In forging outsourcing contracts, costs have always been a central point of negotiation and concern. That will continue, and perhaps become more of an issue in the coming year, with buyers putting more pricing pressure on vendors. Having learned from recent recessions, customers will focus on pricing models with a high degree of flexibility, allowing the customer to shed costs and renegotiate terms in the event of future downturns.
 
 
At the same time, we are seeing more performance-based contracting, with companies moving away from headcount- or requirements-based contracts to agreements based on delivering desired outcomes. For example, instead of spelling out the number of technology personnel involved and the steps they will take to manage an IT infrastructure, an agreement might call for “keeping the system running well,” with the emphasis on achieving specific performance standards. How that will be done is left to the vendor. Ideally, this will help align the parties’ activities.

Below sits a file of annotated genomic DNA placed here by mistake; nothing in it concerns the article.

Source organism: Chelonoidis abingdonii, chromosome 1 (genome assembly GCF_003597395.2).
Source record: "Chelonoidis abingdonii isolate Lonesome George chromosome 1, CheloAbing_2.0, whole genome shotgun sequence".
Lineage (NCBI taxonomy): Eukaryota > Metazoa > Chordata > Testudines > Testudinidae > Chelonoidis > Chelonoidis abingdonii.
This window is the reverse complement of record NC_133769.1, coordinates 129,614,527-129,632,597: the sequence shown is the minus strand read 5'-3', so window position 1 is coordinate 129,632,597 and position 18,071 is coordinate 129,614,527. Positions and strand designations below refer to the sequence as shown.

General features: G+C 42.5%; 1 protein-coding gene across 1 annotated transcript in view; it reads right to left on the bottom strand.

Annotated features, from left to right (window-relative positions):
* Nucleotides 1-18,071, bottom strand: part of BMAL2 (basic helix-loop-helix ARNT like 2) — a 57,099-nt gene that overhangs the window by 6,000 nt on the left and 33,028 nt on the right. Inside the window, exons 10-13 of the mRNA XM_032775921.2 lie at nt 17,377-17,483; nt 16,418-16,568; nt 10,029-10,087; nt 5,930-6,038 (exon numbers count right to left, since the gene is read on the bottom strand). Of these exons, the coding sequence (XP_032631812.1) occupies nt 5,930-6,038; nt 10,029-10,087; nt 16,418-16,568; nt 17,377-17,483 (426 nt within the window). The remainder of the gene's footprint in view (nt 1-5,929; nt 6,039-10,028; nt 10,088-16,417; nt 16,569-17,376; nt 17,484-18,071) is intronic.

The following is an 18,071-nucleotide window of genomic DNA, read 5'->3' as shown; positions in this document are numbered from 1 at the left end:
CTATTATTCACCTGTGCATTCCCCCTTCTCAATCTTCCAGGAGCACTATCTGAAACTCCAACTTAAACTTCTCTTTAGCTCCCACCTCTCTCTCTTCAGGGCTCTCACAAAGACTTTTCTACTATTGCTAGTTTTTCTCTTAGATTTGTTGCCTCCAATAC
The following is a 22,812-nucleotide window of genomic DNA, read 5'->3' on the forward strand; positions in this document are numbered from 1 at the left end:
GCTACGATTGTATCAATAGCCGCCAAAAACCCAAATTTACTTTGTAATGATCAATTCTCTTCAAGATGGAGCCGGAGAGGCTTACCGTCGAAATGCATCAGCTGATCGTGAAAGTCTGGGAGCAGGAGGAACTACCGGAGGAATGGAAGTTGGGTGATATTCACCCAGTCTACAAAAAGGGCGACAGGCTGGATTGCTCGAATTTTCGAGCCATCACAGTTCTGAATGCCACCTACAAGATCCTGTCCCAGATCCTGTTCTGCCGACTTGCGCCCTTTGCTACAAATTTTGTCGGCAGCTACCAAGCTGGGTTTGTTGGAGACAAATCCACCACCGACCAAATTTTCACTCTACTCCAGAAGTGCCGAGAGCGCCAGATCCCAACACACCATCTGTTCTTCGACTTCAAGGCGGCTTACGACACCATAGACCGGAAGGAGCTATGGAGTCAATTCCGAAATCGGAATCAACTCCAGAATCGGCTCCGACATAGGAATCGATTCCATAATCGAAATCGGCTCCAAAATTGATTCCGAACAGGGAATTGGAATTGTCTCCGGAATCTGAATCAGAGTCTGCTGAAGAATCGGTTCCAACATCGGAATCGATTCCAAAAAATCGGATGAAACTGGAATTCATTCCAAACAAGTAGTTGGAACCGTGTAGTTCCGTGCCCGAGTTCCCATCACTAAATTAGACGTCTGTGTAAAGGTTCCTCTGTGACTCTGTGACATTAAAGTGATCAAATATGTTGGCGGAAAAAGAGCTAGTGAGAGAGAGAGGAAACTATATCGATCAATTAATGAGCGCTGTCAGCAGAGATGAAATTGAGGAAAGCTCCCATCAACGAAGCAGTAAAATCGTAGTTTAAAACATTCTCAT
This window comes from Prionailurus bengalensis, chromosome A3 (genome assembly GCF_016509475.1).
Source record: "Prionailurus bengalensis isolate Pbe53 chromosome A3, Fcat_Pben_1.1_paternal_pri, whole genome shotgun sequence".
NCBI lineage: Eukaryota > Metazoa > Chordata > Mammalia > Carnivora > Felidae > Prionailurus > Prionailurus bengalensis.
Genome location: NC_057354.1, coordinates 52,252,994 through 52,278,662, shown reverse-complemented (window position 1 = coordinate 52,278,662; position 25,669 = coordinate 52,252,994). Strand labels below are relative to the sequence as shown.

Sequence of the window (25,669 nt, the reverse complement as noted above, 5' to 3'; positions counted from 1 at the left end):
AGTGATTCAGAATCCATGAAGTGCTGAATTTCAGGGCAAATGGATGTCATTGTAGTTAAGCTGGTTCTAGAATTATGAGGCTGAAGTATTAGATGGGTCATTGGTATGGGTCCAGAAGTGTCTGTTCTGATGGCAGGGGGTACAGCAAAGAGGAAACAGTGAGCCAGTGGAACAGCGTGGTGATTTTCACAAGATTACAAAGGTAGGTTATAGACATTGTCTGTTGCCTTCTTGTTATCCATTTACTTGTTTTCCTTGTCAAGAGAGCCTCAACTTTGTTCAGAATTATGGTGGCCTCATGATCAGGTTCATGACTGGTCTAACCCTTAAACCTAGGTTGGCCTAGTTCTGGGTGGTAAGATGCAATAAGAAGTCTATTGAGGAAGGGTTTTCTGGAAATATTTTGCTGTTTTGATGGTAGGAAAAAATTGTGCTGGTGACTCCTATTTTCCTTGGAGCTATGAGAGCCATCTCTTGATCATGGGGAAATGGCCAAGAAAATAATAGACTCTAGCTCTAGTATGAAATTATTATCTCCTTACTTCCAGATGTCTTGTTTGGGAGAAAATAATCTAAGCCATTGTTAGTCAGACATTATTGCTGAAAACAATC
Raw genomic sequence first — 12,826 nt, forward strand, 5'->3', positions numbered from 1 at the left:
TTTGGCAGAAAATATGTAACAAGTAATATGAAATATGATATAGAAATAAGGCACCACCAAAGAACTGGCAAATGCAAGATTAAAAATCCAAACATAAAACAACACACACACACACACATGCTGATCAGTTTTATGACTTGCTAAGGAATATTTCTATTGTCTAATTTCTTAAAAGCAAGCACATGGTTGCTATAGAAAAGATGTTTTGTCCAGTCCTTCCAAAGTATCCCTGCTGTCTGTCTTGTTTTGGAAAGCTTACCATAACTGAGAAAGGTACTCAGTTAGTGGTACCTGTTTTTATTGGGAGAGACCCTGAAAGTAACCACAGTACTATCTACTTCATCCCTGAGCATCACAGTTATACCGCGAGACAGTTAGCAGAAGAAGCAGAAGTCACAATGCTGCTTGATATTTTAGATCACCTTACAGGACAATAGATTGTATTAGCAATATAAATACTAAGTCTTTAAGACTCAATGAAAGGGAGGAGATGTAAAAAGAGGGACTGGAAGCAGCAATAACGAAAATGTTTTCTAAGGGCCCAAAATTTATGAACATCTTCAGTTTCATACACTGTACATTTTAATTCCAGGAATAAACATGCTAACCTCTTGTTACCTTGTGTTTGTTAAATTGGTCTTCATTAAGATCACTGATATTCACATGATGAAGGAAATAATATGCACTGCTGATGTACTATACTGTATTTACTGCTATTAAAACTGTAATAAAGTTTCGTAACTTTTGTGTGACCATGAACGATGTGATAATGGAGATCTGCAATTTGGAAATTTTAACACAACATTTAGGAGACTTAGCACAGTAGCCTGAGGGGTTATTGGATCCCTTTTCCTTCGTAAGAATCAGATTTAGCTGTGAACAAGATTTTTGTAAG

Sometimes, achieving such alignment can be more complicated. Companies often want to spell out what they will get and how they will get it. Vendors, on the other hand, want as much flexibility as possible, particularly in an uncertain and changing market. They want to be able to move operations to low-cost countries and to take advantage of new technologies, such as cloud computing, when appropriate. As a result, we find that vendors are increasingly interested in limiting their customers’ ability to dictate how the services are going to be provided.